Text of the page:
Article  ·  Review  ·  Warcraft

Crave Online: ‘Warcraft’ Review

Calling a film like Warcraft “the best video game movie ever made” might be damning it with faint praise, but faint praise is something that this film deserves. Duncan Jones’s ambitious, colorful foray into the mythology of Azeroth is a noble effort but not the sort of thing that will make you forget about The Lord of the Rings. If anything, it will actively remind you of Willow.

But you know what? I have a lot of fondness for Willow, and for Dragonslayer, and for The Sword and the Sorcerer, and for lot of other fantasy movies that deserved a solid three stars. Warcraft may have aimed a little high and hit a little low, but it’s an enjoyable adventure with some unexpected twists that, unfortunately, happen to be mixed in with a lot of the expected ones.

Warcraft takes place early in the storyline of the video game, when orcs enter Azeroth for the very first time under the leadership of Gul’dan (Daniel Wu), a wizard whose fel magic requires the constant sacrifice of life. So his orcs scourge the land, abducting human beings to use as fuel to open a bigger portal that will bring their entire species into these greener pastures.

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‘Goat’ at Sydney Film Festival


Selected for Sundance and the Berlinale, this powerful exposé of the dangerous ‘hazing’ rituals of campus fraternities across the US features a great dramatic turn from Nick Jonas.

Still reeling from a recent assault, 19-year-old Brad (Ben Schnetzer) embarks on his first year of college and discovers a hyper-masculine world of alcohol, sex and the pecking order. His brother Brett (Jonas, of pop group The Jonas Brothers) is part of a campus fraternity that offers the solidarity and protection that Brad desperately needs. Based on a 2004 memoir by Brad Land, Goat pulls no punches in revealing the increasingly violent and humiliating initiation rites. In participating in these trials, Brad’s relationship with his brother is put to the test. Directed with raw realism by Andrew Neel, the film offers a rare, first-hand glimpse into this environment and features a surprising cameo by James Franco.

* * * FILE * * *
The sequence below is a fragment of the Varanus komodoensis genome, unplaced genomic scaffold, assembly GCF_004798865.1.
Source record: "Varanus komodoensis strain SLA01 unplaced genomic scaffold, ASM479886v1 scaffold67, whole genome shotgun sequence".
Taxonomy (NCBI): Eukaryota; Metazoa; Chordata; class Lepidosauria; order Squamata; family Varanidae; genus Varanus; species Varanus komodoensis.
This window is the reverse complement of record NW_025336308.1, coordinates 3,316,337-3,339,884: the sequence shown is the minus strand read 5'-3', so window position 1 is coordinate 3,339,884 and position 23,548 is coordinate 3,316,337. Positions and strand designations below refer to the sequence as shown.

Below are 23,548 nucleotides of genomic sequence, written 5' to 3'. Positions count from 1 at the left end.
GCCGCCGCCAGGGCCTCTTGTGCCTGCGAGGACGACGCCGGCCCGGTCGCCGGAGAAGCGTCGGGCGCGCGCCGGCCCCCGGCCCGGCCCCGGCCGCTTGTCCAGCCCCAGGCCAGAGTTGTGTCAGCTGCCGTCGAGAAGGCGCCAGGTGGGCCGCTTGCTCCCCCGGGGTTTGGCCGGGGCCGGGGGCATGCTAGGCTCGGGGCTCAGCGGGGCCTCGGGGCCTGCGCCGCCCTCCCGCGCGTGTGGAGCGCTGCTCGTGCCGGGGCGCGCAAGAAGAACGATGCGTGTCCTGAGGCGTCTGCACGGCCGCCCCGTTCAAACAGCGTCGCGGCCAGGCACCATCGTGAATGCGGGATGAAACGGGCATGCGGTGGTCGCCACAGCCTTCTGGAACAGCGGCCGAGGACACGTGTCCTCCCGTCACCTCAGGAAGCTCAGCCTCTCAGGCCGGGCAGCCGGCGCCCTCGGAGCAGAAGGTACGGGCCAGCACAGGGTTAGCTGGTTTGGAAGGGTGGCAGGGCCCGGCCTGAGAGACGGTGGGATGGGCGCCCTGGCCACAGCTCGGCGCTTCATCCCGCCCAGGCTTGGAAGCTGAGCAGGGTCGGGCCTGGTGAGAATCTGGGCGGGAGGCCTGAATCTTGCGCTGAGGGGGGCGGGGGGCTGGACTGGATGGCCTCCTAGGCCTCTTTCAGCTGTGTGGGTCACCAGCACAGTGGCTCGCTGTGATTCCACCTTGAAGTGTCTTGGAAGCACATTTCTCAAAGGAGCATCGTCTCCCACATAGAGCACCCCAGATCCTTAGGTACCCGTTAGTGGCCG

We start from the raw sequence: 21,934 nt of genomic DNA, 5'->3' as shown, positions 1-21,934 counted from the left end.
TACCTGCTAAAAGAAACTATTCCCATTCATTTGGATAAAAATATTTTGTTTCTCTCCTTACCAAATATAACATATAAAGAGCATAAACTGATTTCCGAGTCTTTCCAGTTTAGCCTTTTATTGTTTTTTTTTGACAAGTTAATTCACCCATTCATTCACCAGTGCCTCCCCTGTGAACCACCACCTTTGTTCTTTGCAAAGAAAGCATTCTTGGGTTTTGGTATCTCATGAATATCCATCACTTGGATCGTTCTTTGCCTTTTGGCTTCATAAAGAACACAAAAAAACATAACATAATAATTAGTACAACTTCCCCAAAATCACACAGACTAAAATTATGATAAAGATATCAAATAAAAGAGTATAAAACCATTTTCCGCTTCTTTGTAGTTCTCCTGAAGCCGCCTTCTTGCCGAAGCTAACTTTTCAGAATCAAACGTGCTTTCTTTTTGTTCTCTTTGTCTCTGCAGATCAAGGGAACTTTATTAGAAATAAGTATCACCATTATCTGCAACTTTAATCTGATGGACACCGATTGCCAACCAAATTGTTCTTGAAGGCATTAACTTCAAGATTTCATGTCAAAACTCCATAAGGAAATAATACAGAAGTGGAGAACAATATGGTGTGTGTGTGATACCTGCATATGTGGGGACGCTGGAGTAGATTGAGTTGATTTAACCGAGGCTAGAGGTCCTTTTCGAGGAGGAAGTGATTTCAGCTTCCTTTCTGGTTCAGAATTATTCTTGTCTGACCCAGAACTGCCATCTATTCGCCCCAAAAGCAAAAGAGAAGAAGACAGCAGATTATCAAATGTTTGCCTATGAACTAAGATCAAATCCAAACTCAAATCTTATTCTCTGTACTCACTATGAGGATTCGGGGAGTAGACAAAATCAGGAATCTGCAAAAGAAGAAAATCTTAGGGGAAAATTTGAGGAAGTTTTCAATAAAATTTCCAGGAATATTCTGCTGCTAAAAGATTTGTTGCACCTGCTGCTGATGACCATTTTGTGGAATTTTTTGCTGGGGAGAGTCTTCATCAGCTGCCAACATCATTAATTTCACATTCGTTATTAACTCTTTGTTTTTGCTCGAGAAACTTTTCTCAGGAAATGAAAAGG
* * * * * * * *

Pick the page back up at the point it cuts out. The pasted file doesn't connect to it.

Goat deals with masculinity, fraternities, and PTSD in equal doses, covering all of them with brutal precision and most importantly, success. – Justin Gerber, Consequence of Sound

This taut adaptation of Brad Land’s 2004 memoir is less a dramatized depiction of headline-grabbing hazing tragedies than a penetrating consideration of the psychology of violence and its role in defining manhood. – David Rooney, The Hollywood Reporter

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Article  ·  Goat  ·  Review

Goat: Inside The Animal House


Sure to be one of the most controversial films at The Sydney Film Festival, the in-your-face Goat – starring Nick Jonas and Ben Schnetzer, and directed by Andrew Neel – digs into the dark subject of US college fraternity house hazing and bullying.

As a close-to-death Jewish refugee in The Book Thief and an inspiring young gay man in Pride, Ben Schnetzer has proven his capacity to embrace difficult roles. But his turn as a 19-year-old college student who endures horrific abuse in Andrew Neel’s (King Kelly, Darkon) Goat may be his most challenging part yet. “I can’t say enough good things about Andrew,” the young actor says at The Sundance Film Festival. “It’s not every day that you work with a director who’s able to facilitate an environment of such trust and openness amongst the cast and the crew. We felt like we were in very safe hands, which you need in order to go to such dark places.” Also at Sundance, Neel adds: “Being on set as a director, generosity and team spirit are everything. I tend to associate with what the character is going through, so to every extent possible, I tried to give them everything that I could for them to understand the scene better, and a pat on the back saying, ‘Don’t worry, this will be over soon’, especially with Ben, who was just getting brutalised.”

The dark place at the heart of Goat is male violence. The tone is set by the opening titles, a slow motion vignette of a crowd of half-naked young men, faces contorted with viciousness and jeering. It’s meaningless, mindless, and disturbing. This is Lord Of The Flies, but the setting is a privileged college. We are introduced to two brothers at a party: Brett (Jonas) is already successful in the alpha male milieu of drinking and sex, while Brad (Schnetzer) is more sensitive. From the start, we see the place of women as sexual objects in this world of male privilege and dominance. When the younger brother is assaulted by two men, he struggles to recover from the trauma, and suffers doubts about his strength and masculinity. This is the set up that, once at college, leads him to try to prove himself through the violent and humiliating rituals demanded of the new recruits – or “pledges” to the fraternity.

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